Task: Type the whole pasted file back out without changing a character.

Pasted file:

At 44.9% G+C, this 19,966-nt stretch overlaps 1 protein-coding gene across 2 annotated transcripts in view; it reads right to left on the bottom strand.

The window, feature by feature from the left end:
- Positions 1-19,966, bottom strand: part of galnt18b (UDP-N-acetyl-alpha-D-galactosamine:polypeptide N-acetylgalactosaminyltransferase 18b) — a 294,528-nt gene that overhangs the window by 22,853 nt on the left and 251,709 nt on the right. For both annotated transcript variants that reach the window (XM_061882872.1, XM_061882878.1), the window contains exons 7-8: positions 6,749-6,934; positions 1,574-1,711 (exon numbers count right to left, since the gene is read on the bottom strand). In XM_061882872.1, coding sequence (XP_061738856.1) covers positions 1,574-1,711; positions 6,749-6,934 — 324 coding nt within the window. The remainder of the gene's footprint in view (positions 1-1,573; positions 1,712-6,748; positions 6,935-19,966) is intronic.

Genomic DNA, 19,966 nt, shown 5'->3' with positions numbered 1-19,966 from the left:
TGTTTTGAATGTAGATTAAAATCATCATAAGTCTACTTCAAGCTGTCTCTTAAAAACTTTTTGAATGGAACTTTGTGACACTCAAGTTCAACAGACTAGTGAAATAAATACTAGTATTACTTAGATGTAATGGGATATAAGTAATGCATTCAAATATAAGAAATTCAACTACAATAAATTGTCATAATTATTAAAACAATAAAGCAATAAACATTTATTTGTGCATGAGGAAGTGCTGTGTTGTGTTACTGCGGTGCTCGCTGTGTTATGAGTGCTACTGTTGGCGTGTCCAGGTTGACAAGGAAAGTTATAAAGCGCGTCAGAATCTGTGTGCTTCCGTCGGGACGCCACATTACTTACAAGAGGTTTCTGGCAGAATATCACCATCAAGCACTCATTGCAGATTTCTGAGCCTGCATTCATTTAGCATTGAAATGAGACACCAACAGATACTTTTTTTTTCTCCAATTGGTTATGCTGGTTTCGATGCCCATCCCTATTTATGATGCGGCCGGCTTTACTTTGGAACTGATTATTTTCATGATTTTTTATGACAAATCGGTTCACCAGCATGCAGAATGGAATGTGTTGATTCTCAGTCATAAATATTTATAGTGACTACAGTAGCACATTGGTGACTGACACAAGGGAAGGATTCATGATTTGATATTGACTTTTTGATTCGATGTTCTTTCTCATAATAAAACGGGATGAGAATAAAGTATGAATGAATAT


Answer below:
At 44.9% G+C, this 19,966-nt stretch overlaps 1 protein-coding gene across 2 annotated transcripts in view; it reads right to left on the bottom strand.

The window, feature by feature from the left end:
- Positions 1-19,966, bottom strand: part of galnt18b (UDP-N-acetyl-alpha-D-galactosamine:polypeptide N-acetylgalactosaminyltransferase 18b) — a 294,528-nt gene that overhangs the window by 22,853 nt on the left and 251,709 nt on the right. For both annotated transcript variants that reach the window (XM_061882872.1, XM_061882878.1), the window contains exons 7-8: positions 6,749-6,934; positions 1,574-1,711 (exon numbers count right to left, since the gene is read on the bottom strand). In XM_061882872.1, coding sequence (XP_061738856.1) covers positions 1,574-1,711; positions 6,749-6,934 — 324 coding nt within the window. The remainder of the gene's footprint in view (positions 1-1,573; positions 1,712-6,748; positions 6,935-19,966) is intronic.

Genomic DNA, 19,966 nt, shown 5'->3' with positions numbered 1-19,966 from the left:
TGTTTTGAATGTAGATTAAAATCATCATAAGTCTACTTCAAGCTGTCTCTTAAAAACTTTTTGAATGGAACTTTGTGACACTCAAGTTCAACAGACTAGTGAAATAAATACTAGTATTACTTAGATGTAATGGGATATAAGTAATGCATTCAAATATAAGAAATTCAACTACAATAAATTGTCATAATTATTAAAACAATAAAGCAATAAACATTTATTTGTGCATGAGGAAGTGCTGTGTTGTGTTACTGCGGTGCTCGCTGTGTTATGAGTGCTACTGTTGGCGTGTCCAGGTTGACAAGGAAAGTTATAAAGCGCGTCAGAATCTGTGTGCTTCCGTCGGGACGCCACATTACTTACAAGAGGTTTCTGGCAGAATATCACCATCAAGCACTCATTGCAGATTTCTGAGCCTGCATTCATTTAGCATTGAAATGAGACACCAACAGATACTTTTTTTTTCTCCAATTGGTTATGCTGGTTTCGATGCCCATCCCTATTTATGATGCGGCCGGCTTTACTTTGGAACTGATTATTTTCATGATTTTTTATGACAAATCGGTTCACCAGCATGCAGAATGGAATGTGTTGATTCTCAGTCATAAATATTTATAGTGACTACAGTAGCACATTGGTGACTGACACAAGGGAAGGATTCATGATTTGATATTGACTTTTTGATTCGATGTTCTTTCTCATAATAAAACGGGATGAGAATAAAGTATGAATGAATAT